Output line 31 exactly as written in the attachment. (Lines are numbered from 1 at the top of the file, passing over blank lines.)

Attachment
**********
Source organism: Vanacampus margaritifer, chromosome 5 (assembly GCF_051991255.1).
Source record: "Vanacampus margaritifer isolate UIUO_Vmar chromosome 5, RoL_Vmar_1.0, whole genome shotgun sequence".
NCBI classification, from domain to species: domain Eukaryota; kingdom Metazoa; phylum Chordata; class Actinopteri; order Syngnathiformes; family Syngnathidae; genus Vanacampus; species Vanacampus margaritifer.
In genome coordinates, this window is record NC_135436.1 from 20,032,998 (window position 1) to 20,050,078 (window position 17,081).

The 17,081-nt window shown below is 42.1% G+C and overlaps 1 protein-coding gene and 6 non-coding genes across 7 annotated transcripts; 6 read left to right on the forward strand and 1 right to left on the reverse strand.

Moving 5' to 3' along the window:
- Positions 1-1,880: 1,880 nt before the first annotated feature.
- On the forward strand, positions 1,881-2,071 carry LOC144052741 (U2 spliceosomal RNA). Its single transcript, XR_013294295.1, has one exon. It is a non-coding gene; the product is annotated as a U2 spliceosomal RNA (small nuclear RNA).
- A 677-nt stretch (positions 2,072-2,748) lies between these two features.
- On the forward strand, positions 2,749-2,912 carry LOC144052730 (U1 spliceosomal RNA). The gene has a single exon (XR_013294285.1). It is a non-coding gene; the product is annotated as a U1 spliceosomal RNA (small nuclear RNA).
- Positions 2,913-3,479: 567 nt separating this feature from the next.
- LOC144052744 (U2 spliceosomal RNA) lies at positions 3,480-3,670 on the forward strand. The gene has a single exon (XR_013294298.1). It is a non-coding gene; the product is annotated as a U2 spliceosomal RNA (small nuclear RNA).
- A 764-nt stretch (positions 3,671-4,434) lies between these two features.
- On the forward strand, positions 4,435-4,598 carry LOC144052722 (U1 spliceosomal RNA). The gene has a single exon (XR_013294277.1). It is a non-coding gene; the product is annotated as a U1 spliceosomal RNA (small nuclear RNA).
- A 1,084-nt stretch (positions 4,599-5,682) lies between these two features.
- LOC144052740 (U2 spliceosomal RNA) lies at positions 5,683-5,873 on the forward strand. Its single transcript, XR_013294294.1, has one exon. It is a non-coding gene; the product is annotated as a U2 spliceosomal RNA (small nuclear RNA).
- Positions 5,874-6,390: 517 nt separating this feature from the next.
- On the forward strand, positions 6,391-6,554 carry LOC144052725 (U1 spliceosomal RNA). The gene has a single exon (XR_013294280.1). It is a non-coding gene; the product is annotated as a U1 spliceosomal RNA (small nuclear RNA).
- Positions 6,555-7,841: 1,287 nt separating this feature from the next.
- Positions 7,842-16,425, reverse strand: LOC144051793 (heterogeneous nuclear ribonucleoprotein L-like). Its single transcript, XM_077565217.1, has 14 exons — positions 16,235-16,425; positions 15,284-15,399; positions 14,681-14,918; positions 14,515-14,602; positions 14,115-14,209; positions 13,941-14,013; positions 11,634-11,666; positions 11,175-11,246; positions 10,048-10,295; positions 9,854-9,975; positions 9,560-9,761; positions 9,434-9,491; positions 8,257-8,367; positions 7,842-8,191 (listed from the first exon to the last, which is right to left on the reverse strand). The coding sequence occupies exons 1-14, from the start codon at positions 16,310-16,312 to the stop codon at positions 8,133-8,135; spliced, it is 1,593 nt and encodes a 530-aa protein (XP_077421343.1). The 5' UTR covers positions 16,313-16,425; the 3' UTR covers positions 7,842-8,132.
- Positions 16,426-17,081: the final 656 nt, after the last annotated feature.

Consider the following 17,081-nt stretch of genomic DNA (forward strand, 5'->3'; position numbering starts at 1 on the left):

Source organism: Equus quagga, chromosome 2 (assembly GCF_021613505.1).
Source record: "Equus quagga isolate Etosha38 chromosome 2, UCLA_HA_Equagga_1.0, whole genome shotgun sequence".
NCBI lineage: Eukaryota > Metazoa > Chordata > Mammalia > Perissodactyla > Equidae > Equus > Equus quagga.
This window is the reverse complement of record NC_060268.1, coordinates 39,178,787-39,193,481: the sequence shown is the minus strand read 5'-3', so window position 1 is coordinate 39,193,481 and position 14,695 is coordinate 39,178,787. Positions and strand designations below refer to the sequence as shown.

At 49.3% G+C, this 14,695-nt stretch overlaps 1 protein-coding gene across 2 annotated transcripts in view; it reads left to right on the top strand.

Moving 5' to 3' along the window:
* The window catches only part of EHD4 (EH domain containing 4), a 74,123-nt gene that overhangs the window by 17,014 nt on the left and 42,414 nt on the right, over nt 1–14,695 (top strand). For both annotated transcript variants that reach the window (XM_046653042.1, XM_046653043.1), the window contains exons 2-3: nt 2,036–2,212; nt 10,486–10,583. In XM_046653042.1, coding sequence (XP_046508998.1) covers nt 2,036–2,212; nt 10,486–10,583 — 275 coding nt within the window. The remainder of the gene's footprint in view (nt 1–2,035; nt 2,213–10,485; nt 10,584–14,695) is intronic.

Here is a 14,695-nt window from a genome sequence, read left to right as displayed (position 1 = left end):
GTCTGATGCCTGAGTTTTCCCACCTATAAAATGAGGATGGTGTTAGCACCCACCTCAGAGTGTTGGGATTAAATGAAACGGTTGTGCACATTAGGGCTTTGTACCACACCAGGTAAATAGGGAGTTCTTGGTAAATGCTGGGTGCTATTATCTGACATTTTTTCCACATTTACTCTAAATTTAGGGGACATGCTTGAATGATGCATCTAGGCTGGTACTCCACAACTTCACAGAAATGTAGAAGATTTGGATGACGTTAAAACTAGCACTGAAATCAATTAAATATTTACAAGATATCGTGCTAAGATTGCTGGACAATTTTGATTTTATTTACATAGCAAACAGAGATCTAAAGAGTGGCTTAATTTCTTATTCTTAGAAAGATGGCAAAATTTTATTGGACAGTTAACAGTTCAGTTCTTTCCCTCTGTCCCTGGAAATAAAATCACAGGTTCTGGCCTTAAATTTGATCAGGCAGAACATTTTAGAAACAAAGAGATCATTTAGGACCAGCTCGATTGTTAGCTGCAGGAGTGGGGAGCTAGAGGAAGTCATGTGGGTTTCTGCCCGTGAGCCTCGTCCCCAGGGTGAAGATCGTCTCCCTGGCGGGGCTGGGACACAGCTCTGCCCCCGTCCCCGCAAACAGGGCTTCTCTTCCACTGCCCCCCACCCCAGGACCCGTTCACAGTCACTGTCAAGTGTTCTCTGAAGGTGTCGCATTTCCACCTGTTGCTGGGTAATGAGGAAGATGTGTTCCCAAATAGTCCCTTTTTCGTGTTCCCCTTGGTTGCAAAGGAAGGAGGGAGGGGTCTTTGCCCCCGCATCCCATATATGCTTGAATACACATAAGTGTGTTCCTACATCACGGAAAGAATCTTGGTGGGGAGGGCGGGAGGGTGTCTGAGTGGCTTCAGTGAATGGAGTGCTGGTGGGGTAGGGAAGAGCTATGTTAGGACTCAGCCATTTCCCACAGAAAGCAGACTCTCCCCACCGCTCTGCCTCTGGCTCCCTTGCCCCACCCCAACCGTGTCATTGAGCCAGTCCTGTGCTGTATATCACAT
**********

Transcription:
GTCTGATGCCTGAGTTTTCCCACCTATAAAATGAGGATGGTGTTAGCACCCACCTCAGAGTGTTGGGATTAAATGAAACGGTTGTGCACATTAGGGCTTTGTACCACACCAGGTAAATAGGGAGTTCTTGGTAAATGCTGGGTGCTATTATCTGACATTTTTTCCACATTTACTCTAAATTTAGGGGACATGCTTGAATGATGCATCTAGGCTGGTACTCCACAACTTCACAGAAATGTAGAAGATTTGGATGACGTTAAAACTAGCACTGAAATCAATTAAATATTTACAAGATATCGTGCTAAGATTGCTGGACAATTTTGATTTTATTTACATAGCAAACAGAGATCTAAAGAGTGGCTTAATTTCTTATTCTTAGAAAGATGGCAAAATTTTATTGGACAGTTAACAGTTCAGTTCTTTCCCTCTGTCCCTGGAAATAAAATCACAGGTTCTGGCCTTAAATTTGATCAGGCAGAACATTTTAGAAACAAAGAGATCATTTAGGACCAGCTCGATTGTTAGCTGCAGGAGTGGGGAGCTAGAGGAAGTCATGTGGGTTTCTGCCCGTGAGCCTCGTCCCCAGGGTGAAGATCGTCTCCCTGGCGGGGCTGGGACACAGCTCTGCCCCCGTCCCCGCAAACAGGGCTTCTCTTCCACTGCCCCCCACCCCAGGACCCGTTCACAGTCACTGTCAAGTGTTCTCTGAAGGTGTCGCATTTCCACCTGTTGCTGGGTAATGAGGAAGATGTGTTCCCAAATAGTCCCTTTTTCGTGTTCCCCTTGGTTGCAAAGGAAGGAGGGAGGGGTCTTTGCCCCCGCATCCCATATATGCTTGAATACACATAAGTGTGTTCCTACATCACGGAAAGAATCTTGGTGGGGAGGGCGGGAGGGTGTCTGAGTGGCTTCAGTGAATGGAGTGCTGGTGGGGTAGGGAAGAGCTATGTTAGGACTCAGCCATTTCCCACAGAAAGCAGACTCTCCCCACCGCTCTGCCTCTGGCTCCCTTGCCCCACCCCAACCGTGTCATTGAGCCAGTCCTGTGCTGTATATCACAT